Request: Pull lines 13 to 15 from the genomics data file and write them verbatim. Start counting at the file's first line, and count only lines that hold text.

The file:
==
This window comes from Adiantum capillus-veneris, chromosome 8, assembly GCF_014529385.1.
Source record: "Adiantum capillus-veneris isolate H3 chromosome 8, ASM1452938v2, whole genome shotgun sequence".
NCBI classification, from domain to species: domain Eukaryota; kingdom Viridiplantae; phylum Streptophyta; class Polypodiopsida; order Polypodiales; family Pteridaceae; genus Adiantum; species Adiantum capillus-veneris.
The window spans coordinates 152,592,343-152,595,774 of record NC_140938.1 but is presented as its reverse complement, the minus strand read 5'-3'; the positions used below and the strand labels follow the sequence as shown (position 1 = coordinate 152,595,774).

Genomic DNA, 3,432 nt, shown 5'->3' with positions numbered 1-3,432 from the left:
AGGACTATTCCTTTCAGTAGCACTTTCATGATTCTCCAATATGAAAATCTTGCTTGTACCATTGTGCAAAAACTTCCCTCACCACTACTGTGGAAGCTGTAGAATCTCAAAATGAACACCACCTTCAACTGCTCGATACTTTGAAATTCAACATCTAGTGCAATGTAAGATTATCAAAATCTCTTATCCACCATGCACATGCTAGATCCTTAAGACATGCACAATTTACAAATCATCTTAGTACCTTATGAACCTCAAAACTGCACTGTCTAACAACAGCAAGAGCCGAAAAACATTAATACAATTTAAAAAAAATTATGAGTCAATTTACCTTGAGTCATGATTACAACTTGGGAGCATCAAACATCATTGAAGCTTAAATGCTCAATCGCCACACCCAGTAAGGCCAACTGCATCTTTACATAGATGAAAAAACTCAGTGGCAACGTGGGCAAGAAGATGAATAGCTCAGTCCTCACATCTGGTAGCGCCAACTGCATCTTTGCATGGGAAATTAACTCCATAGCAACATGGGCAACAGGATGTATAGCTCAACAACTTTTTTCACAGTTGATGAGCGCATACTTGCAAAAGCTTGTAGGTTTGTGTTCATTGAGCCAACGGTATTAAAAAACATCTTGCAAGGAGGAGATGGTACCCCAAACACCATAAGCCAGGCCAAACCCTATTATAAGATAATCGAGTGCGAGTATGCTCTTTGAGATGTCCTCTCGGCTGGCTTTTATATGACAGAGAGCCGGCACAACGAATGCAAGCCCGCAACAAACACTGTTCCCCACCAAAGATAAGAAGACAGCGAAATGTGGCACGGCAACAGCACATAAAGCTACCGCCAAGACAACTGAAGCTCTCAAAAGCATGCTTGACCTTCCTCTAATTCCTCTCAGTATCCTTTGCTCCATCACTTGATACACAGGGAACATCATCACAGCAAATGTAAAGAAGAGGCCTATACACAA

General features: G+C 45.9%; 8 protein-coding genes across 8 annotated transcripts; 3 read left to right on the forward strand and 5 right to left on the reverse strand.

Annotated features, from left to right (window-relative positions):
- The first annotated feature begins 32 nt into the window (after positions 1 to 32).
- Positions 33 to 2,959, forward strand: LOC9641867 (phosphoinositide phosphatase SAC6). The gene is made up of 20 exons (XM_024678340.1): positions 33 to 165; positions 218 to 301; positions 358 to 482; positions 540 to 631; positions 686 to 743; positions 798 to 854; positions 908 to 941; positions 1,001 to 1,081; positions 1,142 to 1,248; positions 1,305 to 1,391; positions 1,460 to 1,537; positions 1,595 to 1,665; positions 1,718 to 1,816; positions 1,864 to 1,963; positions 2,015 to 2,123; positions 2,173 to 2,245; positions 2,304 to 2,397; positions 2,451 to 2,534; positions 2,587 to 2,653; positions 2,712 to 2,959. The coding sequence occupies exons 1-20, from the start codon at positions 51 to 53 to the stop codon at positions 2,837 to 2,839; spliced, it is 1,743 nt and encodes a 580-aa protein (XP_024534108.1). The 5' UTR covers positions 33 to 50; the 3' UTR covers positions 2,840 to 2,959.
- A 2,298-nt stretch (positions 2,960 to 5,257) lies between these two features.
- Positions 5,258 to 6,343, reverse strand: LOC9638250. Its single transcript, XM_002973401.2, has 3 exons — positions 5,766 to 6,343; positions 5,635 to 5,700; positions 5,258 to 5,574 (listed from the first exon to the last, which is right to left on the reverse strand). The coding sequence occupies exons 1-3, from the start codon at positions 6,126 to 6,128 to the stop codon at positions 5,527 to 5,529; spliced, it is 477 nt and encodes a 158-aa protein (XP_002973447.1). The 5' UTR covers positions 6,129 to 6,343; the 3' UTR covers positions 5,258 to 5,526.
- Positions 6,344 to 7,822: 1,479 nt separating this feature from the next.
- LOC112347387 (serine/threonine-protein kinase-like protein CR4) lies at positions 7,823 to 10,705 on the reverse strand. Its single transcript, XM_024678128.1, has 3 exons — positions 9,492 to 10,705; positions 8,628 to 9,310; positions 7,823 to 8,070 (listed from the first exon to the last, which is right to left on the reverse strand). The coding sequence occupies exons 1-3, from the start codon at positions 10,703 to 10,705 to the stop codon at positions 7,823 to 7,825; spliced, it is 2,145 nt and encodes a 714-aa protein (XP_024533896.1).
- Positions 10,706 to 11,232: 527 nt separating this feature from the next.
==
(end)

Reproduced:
- Positions 6,344 to 7,822: 1,479 nt separating this feature from the next.
- LOC112347387 (serine/threonine-protein kinase-like protein CR4) lies at positions 7,823 to 10,705 on the reverse strand. Its single transcript, XM_024678128.1, has 3 exons — positions 9,492 to 10,705; positions 8,628 to 9,310; positions 7,823 to 8,070 (listed from the first exon to the last, which is right to left on the reverse strand). The coding sequence occupies exons 1-3, from the start codon at positions 10,703 to 10,705 to the stop codon at positions 7,823 to 7,825; spliced, it is 2,145 nt and encodes a 714-aa protein (XP_024533896.1).
- Positions 10,706 to 11,232: 527 nt separating this feature from the next.